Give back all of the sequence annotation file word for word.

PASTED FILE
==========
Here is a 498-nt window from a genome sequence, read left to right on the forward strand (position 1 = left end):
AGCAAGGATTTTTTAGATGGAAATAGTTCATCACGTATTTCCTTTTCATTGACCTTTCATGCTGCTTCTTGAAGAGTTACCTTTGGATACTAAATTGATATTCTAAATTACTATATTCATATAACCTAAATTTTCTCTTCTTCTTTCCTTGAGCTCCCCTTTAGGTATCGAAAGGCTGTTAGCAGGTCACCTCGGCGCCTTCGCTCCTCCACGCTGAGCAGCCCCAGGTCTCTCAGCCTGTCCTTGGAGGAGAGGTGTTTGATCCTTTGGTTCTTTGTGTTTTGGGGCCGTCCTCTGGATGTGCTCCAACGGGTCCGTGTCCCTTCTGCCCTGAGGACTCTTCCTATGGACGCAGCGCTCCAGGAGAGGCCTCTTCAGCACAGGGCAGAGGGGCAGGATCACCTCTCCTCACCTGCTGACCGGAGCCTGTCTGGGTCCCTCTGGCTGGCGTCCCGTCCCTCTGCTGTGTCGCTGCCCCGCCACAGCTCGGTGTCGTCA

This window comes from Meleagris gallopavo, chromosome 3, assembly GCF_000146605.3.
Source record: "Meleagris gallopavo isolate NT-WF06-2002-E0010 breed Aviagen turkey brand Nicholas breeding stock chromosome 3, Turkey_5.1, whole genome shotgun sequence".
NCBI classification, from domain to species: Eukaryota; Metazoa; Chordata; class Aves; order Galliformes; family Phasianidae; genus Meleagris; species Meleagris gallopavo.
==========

Here is a 498-nt window from a genome sequence, read left to right on the forward strand (position 1 = left end):
AGCAAGGATTTTTTAGATGGAAATAGTTCATCACGTATTTCCTTTTCATTGACCTTTCATGCTGCTTCTTGAAGAGTTACCTTTGGATACTAAATTGATATTCTAAATTACTATATTCATATAACCTAAATTTTCTCTTCTTCTTTCCTTGAGCTCCCCTTTAGGTATCGAAAGGCTGTTAGCAGGTCACCTCGGCGCCTTCGCTCCTCCACGCTGAGCAGCCCCAGGTCTCTCAGCCTGTCCTTGGAGGAGAGGTGTTTGATCCTTTGGTTCTTTGTGTTTTGGGGCCGTCCTCTGGATGTGCTCCAACGGGTCCGTGTCCCTTCTGCCCTGAGGACTCTTCCTATGGACGCAGCGCTCCAGGAGAGGCCTCTTCAGCACAGGGCAGAGGGGCAGGATCACCTCTCCTCACCTGCTGACCGGAGCCTGTCTGGGTCCCTCTGGCTGGCGTCCCGTCCCTCTGCTGTGTCGCTGCCCCGCCACAGCTCGGTGTCGTCA

This window comes from Meleagris gallopavo, chromosome 3, assembly GCF_000146605.3.
Source record: "Meleagris gallopavo isolate NT-WF06-2002-E0010 breed Aviagen turkey brand Nicholas breeding stock chromosome 3, Turkey_5.1, whole genome shotgun sequence".
NCBI classification, from domain to species: Eukaryota; Metazoa; Chordata; class Aves; order Galliformes; family Phasianidae; genus Meleagris; species Meleagris gallopavo.